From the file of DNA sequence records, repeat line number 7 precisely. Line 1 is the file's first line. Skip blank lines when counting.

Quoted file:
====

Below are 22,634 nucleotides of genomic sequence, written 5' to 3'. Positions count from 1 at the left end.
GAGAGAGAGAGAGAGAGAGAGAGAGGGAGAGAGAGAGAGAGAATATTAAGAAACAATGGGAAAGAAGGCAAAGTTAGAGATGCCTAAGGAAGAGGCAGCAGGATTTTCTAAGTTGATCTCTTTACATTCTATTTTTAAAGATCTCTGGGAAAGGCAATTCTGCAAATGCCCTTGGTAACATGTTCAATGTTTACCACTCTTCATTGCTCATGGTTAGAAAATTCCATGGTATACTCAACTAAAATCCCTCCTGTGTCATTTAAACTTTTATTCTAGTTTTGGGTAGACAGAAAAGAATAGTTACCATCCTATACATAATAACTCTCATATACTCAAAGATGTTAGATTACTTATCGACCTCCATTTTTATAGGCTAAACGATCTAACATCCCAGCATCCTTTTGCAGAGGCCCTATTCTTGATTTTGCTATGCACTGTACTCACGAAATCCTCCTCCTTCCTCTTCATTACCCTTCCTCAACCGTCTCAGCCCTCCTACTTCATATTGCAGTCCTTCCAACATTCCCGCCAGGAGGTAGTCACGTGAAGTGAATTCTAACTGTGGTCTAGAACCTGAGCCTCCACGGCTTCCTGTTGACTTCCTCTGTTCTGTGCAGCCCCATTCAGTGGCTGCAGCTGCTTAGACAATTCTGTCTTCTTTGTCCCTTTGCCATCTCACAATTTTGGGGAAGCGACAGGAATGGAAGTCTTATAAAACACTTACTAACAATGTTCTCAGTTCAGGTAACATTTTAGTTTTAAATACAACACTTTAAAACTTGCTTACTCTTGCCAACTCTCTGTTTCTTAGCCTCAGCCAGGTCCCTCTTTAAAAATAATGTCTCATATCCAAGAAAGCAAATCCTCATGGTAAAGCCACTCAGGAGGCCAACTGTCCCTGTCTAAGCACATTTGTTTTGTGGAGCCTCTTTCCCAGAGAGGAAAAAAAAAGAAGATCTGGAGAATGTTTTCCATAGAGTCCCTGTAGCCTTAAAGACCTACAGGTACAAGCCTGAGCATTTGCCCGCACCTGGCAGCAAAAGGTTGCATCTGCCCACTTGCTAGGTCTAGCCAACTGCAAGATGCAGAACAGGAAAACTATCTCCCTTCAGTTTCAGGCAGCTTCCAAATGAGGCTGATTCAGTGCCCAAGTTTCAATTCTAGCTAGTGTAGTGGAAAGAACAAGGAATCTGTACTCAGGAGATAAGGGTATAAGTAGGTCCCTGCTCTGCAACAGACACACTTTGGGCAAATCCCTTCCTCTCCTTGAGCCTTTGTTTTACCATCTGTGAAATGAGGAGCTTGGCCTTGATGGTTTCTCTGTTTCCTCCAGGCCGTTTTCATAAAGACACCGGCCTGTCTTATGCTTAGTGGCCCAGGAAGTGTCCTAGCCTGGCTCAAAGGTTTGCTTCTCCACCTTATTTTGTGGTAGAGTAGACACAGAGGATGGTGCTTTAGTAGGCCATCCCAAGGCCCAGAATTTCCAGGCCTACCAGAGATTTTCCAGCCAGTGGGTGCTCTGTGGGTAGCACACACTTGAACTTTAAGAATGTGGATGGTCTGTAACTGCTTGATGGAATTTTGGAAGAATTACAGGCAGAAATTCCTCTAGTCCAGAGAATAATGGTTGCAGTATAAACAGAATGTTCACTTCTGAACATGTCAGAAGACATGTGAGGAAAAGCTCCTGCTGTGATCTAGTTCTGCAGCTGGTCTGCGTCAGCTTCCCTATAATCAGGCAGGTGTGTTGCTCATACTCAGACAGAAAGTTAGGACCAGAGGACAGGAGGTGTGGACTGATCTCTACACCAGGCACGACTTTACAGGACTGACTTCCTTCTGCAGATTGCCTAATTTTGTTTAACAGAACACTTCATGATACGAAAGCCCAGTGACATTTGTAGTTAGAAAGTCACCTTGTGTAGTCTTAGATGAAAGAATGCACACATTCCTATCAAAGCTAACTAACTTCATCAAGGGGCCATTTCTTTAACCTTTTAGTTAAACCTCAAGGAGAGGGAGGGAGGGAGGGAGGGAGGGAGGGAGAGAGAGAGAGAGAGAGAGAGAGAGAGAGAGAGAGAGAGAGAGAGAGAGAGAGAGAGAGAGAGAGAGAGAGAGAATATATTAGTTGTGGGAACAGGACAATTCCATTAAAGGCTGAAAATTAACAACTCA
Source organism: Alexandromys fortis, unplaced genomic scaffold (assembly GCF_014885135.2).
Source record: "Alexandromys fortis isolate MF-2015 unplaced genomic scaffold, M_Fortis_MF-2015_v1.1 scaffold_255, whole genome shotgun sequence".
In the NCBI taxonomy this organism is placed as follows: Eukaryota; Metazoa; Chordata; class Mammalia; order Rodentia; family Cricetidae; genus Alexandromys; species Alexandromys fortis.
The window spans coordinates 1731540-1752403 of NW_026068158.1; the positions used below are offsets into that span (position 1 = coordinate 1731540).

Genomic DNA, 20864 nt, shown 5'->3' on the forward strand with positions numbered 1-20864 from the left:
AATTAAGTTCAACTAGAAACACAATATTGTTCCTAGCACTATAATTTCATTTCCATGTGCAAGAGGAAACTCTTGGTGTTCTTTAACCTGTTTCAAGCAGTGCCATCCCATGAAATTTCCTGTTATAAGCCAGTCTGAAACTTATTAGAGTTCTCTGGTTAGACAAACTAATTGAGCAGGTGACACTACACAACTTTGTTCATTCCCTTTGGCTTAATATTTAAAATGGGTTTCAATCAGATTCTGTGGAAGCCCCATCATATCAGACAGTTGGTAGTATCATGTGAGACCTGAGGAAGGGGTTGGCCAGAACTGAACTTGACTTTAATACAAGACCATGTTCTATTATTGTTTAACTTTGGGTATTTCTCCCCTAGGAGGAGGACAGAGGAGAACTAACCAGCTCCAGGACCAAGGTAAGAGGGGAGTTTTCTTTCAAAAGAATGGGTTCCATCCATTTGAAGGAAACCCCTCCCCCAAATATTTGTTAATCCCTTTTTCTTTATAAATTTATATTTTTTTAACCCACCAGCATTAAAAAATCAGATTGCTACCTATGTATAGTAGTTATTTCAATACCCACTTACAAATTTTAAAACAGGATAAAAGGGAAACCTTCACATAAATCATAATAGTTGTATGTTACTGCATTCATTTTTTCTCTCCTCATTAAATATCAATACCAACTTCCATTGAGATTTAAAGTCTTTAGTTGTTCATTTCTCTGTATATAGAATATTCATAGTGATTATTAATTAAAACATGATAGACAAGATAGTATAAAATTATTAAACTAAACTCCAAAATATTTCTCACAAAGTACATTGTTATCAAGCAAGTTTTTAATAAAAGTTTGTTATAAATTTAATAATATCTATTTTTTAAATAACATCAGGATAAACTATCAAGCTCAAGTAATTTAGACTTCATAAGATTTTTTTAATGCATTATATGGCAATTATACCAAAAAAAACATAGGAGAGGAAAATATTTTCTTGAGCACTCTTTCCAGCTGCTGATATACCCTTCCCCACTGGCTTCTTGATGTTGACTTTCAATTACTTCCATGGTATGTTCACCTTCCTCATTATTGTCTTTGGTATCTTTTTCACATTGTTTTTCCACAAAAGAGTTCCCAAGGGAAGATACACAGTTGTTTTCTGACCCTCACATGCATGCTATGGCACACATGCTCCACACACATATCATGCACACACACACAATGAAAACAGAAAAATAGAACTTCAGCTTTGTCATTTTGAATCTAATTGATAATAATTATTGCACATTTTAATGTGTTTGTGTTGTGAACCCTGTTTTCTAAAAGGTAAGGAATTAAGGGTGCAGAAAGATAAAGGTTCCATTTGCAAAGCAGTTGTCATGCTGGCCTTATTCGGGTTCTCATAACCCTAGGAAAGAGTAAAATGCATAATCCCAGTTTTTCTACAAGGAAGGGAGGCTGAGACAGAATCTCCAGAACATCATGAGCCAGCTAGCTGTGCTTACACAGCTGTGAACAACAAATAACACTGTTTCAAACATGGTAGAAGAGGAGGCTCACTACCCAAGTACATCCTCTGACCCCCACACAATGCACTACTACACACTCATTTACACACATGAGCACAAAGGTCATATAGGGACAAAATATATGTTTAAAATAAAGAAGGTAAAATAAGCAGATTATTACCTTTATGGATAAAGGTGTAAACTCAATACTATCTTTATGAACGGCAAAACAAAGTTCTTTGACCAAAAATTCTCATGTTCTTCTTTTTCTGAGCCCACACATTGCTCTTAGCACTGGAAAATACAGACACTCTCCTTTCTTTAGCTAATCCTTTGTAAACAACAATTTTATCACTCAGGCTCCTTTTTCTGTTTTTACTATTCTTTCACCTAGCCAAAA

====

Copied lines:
Genomic DNA, 20864 nt, shown 5'->3' on the forward strand with positions numbered 1-20864 from the left: